I have sometimes felt that the "markerese" of traditional structural linguistics gets out of hand in describing certain languages, but on the other hand, I don't see a viable alternative, either. Many languages preserve complicated systems of both noun classification prefixes and verb prefixes, such as Swahili, which has prefixes, infixes, and postfixes for noun classes, or extensive case systems, as in the Ural-Altaic languages. Finnish and Estonian have 14 and 15 cases, respectively, Hungarian has as many as 24, and some Caucausian languages in Russia have over 30. This is far more than the classical Indo-European languages like Sanskrit, which has 8, Greek, which also has 8, and Latin, which has 6. Contemporary Russian has 6, and German technically has 4. But Finnish has 14 and Estonian has 15, and Hungarian has 20 active cases and may have had 24 in the past, as I said. This makes the case system far more extensive and as a result poses a much greater learning problem for the foreign language speaker.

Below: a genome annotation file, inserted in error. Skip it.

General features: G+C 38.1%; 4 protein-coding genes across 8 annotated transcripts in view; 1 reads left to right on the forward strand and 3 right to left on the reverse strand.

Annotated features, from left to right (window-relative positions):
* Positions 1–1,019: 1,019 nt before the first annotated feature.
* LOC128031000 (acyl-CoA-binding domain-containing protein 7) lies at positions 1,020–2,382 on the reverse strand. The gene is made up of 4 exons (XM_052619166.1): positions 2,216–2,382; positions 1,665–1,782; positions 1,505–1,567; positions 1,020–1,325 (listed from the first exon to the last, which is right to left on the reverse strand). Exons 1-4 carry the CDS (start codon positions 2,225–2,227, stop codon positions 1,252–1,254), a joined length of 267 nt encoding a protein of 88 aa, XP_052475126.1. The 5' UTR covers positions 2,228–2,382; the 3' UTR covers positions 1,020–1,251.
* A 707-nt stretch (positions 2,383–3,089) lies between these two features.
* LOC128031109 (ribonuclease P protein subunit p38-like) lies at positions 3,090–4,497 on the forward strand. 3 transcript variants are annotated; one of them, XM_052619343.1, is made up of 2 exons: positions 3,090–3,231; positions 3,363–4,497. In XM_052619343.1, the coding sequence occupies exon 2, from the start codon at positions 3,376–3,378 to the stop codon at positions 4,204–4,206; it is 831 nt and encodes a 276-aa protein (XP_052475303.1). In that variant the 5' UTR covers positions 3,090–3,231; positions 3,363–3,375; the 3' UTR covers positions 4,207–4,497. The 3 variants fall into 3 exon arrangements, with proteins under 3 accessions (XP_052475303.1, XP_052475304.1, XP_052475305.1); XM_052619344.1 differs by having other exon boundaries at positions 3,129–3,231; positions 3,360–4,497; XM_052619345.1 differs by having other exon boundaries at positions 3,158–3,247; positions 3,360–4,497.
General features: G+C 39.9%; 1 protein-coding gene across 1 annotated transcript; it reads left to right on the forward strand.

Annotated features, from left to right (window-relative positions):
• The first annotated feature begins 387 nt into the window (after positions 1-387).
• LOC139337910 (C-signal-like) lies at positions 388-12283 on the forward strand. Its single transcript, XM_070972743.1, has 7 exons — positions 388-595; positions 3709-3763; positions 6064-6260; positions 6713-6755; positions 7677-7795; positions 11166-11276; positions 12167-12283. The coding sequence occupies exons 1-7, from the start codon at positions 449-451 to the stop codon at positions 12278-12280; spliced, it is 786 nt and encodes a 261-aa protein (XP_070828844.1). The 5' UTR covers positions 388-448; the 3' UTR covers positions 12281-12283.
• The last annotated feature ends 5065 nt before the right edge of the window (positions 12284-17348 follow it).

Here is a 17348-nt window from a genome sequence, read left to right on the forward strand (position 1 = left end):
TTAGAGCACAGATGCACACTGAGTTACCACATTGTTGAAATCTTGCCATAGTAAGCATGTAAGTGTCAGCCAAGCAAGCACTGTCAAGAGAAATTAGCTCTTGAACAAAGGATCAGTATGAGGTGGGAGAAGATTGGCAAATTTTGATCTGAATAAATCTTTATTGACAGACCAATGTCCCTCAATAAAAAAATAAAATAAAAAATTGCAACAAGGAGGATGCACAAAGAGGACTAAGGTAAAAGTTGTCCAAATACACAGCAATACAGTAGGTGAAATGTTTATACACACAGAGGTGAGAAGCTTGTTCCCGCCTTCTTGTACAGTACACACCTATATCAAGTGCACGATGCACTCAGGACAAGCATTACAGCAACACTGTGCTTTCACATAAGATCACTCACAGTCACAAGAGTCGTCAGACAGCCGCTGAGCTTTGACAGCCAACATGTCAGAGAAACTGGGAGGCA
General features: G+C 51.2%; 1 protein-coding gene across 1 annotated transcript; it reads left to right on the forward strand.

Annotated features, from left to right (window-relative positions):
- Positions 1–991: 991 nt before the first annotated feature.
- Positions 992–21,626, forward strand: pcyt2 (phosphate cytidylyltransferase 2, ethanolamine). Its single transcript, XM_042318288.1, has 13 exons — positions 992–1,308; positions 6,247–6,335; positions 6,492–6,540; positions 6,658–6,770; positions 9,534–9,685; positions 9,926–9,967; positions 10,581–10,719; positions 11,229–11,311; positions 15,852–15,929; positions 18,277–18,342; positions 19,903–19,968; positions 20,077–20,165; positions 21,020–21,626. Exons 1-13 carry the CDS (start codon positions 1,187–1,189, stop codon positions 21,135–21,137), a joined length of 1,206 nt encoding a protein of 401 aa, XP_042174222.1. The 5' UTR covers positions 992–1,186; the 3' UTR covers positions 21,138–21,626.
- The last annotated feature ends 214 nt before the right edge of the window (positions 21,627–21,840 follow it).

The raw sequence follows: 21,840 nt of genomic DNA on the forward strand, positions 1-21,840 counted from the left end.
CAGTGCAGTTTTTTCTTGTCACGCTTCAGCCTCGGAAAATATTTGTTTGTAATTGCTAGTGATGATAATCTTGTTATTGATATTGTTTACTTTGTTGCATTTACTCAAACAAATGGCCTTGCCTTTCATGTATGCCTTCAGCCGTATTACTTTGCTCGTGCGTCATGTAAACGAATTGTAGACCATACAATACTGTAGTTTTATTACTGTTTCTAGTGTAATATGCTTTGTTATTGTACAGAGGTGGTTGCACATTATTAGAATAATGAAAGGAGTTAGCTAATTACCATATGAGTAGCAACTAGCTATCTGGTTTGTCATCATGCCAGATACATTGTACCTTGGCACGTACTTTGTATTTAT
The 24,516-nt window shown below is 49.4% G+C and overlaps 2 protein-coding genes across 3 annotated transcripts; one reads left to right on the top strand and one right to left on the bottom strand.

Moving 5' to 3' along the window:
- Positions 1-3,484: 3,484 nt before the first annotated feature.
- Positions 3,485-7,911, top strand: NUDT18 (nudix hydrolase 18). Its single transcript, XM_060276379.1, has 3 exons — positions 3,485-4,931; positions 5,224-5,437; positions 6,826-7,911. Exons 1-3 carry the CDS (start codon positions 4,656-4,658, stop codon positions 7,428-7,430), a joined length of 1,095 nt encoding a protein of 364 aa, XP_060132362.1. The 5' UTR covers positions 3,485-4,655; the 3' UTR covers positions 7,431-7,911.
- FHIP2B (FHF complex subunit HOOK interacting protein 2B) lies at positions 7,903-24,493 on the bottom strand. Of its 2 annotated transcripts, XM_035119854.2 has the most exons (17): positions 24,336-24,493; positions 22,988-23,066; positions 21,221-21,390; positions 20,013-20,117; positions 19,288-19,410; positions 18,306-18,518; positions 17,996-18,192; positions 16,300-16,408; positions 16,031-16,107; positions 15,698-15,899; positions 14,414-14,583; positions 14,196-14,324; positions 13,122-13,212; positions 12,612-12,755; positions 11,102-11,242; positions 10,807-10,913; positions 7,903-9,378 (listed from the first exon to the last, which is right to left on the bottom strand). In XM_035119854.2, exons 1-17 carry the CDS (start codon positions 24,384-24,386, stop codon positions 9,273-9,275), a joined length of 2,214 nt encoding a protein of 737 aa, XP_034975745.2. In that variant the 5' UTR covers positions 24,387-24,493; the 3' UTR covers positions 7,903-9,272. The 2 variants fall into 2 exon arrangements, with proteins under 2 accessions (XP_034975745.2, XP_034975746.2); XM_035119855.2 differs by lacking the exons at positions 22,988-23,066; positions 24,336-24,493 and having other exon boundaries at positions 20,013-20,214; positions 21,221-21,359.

So some sort of structure is required to organize the grammatical material for presentation to the foreign speaker, and I just don't see an alternative, although presenting the real postpositions on equal footing with the case endings would probably help, as the reader from New York suggests. This just means that no language, even Ural-Altaic ones, subsist only on cases and that some pre or postpositions are needed.

Anyway, however this debate turns out, I found this to be an excellent, concise grammar and it is one of the few out there I have seen on Hungarian.

5 of 11 people found the following review helpful:

Response on cases, August 10, 2002

Reviewer: "lornminorlas" (Oakland, CA United States)